Princess Leia Steel Production Mold (Unproduced, Exaggerated Features)

Steel Production Mold for Micro Leia with Unproduced, Exaggerated Features: This is the actual steel production mold relating to the "enhanced" 4-up seen here. The molds used for mass-producing the Micro figures were created using a pantograph, a device capable of translating detail from one scale into another while simultaneously cutting it into steel. This first image shows the two halves of the mold laid open side-by-side. You can clearly see the two negative impressions of the figure halves, into which the molten metal would be injected, as well as the "keys," which insured that the mold halves would line up correctly when clamped together.

This second image is a close up of the mold half responsible for the front of the figure. You might be able to tell that the breasts are greatly exaggerated.

Here's a close-up.

Here you see the opposite mold half, which includes the large posterior that supposedly upset Carrie Fisher and initiated this whole affair. What we believe happened here is that the original 4-up (complete with large behind) was used to create a mold by the vendor contracted by Kenner to do this work. Then, after the complaint about the figure's posterior was registered, the vendor was asked by Kenner to destroy the mold. The whole situation must have seemed a bit ridiculous to the folks working for this vendor, and they quickly saw in it the potential for a great joke. They "destroyed" the mold all right, but instead of disfiguring it in the standard fashion, they cut large indentations in the area corresponding to the figure's breasts. Resin test figures--sometimes called "squeezings"--were then cast using the "destroyed" mold, which were then sent back to Cincinnati were the folks on the Kenner end of the project had a good laugh.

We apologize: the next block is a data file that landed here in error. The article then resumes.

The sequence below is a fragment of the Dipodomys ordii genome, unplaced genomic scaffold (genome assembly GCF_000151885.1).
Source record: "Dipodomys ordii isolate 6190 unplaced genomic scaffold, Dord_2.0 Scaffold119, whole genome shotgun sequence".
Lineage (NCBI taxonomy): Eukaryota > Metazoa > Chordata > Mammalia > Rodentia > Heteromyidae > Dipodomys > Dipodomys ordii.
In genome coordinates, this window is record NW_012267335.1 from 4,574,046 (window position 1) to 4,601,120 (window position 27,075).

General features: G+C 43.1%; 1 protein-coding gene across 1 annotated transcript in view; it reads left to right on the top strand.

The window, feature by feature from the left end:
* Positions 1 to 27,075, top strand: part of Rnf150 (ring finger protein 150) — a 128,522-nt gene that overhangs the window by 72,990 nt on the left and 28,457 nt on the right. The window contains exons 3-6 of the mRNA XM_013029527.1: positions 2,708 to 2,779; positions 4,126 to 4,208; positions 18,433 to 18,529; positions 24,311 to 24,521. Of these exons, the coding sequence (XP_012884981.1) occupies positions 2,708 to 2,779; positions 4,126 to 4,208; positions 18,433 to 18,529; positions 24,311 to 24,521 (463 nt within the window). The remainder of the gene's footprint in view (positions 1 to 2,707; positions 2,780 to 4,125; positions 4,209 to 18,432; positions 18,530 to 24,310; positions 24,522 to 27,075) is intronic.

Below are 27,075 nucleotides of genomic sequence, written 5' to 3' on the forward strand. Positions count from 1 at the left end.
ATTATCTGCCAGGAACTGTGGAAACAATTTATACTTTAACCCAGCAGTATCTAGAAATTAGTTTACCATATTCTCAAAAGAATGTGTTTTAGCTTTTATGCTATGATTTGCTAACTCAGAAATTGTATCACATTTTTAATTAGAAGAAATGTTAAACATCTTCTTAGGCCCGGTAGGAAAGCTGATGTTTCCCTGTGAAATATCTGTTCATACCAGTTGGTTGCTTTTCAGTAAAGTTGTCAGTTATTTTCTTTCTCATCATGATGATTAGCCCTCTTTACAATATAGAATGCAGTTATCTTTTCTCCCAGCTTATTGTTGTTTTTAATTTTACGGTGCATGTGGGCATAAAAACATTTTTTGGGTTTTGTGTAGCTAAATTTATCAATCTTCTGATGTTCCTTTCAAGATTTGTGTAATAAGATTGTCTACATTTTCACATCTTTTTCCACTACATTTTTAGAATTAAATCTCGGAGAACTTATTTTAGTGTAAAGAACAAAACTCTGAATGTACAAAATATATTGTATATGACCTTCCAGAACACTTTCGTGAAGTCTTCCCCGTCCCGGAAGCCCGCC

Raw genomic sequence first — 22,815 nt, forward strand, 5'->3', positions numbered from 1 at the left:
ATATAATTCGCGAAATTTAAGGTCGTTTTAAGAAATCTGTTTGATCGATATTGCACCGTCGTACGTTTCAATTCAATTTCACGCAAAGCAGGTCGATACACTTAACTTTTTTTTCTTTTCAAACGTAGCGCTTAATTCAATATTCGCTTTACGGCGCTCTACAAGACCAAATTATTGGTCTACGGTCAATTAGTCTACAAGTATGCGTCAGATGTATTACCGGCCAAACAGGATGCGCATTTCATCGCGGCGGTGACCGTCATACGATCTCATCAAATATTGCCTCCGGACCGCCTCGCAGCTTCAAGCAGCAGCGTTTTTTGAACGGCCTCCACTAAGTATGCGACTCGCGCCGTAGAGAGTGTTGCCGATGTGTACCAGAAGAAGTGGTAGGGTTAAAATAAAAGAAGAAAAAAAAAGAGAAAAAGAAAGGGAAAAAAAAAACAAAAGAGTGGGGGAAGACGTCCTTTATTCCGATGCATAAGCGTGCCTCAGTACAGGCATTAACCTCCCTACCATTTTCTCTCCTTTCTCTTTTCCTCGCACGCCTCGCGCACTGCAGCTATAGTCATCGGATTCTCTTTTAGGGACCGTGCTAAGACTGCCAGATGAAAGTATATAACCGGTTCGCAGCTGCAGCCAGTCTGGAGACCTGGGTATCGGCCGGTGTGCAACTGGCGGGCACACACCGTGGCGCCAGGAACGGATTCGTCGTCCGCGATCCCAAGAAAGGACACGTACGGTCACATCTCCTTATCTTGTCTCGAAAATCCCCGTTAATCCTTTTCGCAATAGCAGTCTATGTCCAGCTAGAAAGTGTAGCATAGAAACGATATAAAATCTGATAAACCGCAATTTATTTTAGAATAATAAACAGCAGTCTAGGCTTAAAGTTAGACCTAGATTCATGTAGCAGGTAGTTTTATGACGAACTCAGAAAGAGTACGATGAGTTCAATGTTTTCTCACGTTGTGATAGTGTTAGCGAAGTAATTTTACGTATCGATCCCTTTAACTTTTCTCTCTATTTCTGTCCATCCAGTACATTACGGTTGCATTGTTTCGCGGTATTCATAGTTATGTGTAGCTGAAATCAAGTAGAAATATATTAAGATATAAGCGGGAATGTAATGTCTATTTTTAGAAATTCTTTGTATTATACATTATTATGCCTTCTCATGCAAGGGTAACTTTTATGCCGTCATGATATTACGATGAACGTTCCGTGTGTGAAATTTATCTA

When the two halves are clamped together, they conform to each other perfectly. As you can see, the only area which is left open is that corresponding to the base of the figure. This is where the molten metal material would be injected during mass-production. But, of course, this mold was never used for such a purpose; it's doubtful that more than a few metal figures were ever produced using it. Once the metal was injected into the mold cavity, I believe a type of steel plate bearing the copyright information and product number would be impressed upon the flat area under the base.

One of the interesting aspects of this piece is found on the outside surface of one of the mold halves. Here can be seen the half-formed impression of the Leia figure. Apparently, something was wrong with the first attempt at creating this mold and it was abruptly aborted. Rather than wasting the piece of steel on which the impression was made, they simply flipped it over and made use of its opposite side.

Original production molds and dies are exceedingly rare-- moreso than typical prototypes, or even original artwork. Since they represent the principle investment made by a toy company in developing their product lines, they are not easily parted with. Unlike items such as proof cards, hardcopies and first shots, which, for the most part, become garbage once they've played their parts in the developmental process, production molds are never simply discarded. Rather, they are stored, destroyed or sold to another company. Consequently, it's incredibly nice to see something like this Leia mold, especially since it's got such a great story associated with it.

Special thanks are owed to an anonymous collector for helping to uncover this mold and the story behind it. For information regarding this unproduced Leia figure, click here.

Description by: Ron Salvatore
Photo: Chris Georgoulias
From the collection of: Anonymous
Country:United States
Film:A New Hope
Category:Prototypes / Micro Collection


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